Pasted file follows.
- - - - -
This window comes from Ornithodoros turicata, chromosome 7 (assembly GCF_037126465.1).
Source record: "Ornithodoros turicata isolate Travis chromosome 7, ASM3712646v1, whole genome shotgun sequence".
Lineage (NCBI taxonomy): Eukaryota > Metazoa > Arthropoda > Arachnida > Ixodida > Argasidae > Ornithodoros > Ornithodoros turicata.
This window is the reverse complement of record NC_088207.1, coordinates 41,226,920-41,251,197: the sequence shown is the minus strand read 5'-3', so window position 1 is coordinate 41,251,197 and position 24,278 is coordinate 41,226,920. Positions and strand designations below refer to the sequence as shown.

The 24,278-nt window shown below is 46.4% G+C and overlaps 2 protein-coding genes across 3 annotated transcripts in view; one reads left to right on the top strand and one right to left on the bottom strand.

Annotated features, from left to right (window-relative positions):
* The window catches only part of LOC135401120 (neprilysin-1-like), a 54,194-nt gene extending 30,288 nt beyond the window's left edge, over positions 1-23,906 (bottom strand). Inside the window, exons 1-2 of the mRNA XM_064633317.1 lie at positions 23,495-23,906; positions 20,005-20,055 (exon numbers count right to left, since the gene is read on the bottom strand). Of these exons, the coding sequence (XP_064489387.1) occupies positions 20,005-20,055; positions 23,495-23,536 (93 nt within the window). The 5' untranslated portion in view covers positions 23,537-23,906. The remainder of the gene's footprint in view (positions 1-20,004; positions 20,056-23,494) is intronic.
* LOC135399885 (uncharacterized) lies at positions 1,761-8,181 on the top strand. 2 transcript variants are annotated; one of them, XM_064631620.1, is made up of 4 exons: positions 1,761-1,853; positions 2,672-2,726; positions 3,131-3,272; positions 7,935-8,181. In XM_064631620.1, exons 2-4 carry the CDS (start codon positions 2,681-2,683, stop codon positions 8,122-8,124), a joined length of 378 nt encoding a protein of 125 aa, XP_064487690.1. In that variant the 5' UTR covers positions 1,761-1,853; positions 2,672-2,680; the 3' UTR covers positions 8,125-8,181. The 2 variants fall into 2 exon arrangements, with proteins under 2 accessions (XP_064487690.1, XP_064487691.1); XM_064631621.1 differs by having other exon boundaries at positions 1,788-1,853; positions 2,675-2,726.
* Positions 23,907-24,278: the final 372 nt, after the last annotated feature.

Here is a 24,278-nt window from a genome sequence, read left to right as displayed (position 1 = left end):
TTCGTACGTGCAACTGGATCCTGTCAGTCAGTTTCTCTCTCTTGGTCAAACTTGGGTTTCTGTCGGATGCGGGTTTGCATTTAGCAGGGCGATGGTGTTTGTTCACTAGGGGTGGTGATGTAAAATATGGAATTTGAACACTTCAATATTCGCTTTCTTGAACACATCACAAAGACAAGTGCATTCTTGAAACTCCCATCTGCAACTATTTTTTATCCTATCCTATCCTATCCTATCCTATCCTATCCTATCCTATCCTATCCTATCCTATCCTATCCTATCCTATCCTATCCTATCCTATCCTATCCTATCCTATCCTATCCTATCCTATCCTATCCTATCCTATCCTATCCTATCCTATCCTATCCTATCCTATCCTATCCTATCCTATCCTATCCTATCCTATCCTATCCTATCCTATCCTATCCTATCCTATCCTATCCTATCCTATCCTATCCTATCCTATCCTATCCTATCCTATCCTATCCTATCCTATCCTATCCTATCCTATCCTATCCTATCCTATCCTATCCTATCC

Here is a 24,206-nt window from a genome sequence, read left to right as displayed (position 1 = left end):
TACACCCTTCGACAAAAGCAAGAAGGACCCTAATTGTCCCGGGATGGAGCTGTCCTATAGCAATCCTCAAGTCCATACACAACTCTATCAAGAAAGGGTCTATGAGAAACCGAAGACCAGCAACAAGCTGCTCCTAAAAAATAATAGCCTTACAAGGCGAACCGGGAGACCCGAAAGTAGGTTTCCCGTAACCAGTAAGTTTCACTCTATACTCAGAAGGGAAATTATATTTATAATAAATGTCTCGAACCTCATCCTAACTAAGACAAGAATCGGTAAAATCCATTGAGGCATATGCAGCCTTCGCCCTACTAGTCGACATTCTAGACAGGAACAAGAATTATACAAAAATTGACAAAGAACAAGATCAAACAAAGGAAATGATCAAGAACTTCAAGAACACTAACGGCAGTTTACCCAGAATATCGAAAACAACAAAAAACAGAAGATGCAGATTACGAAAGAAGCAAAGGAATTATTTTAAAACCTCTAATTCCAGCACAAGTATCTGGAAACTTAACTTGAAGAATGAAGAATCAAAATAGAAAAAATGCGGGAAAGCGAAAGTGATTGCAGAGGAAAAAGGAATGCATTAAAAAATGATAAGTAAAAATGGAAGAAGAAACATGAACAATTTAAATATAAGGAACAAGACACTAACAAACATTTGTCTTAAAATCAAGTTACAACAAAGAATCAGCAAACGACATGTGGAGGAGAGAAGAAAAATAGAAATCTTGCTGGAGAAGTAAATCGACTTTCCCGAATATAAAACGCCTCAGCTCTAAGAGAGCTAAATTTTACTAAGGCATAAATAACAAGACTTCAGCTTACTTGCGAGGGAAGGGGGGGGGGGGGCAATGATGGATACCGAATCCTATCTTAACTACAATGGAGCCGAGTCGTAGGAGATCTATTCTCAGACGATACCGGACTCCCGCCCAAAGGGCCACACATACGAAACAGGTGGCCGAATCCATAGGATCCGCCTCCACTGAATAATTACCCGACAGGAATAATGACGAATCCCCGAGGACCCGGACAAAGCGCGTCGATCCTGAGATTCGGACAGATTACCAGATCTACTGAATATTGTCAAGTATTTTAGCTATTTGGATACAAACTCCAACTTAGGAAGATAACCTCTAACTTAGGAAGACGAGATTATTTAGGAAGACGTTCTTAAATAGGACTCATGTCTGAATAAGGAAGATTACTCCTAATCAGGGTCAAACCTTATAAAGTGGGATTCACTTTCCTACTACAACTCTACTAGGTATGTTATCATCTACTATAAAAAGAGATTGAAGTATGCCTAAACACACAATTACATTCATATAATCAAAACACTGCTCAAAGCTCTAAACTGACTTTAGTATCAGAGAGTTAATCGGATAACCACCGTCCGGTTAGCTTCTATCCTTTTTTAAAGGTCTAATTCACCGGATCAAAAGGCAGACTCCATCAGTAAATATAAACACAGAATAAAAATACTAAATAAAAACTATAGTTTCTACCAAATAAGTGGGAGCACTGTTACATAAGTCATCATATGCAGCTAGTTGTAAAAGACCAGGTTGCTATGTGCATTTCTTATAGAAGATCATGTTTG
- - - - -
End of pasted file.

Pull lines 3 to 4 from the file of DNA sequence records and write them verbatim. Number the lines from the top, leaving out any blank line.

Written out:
Lineage (NCBI taxonomy): Eukaryota > Metazoa > Arthropoda > Arachnida > Ixodida > Argasidae > Ornithodoros > Ornithodoros turicata.
This window is the reverse complement of record NC_088207.1, coordinates 41,226,920-41,251,197: the sequence shown is the minus strand read 5'-3', so window position 1 is coordinate 41,251,197 and position 24,278 is coordinate 41,226,920. Positions and strand designations below refer to the sequence as shown.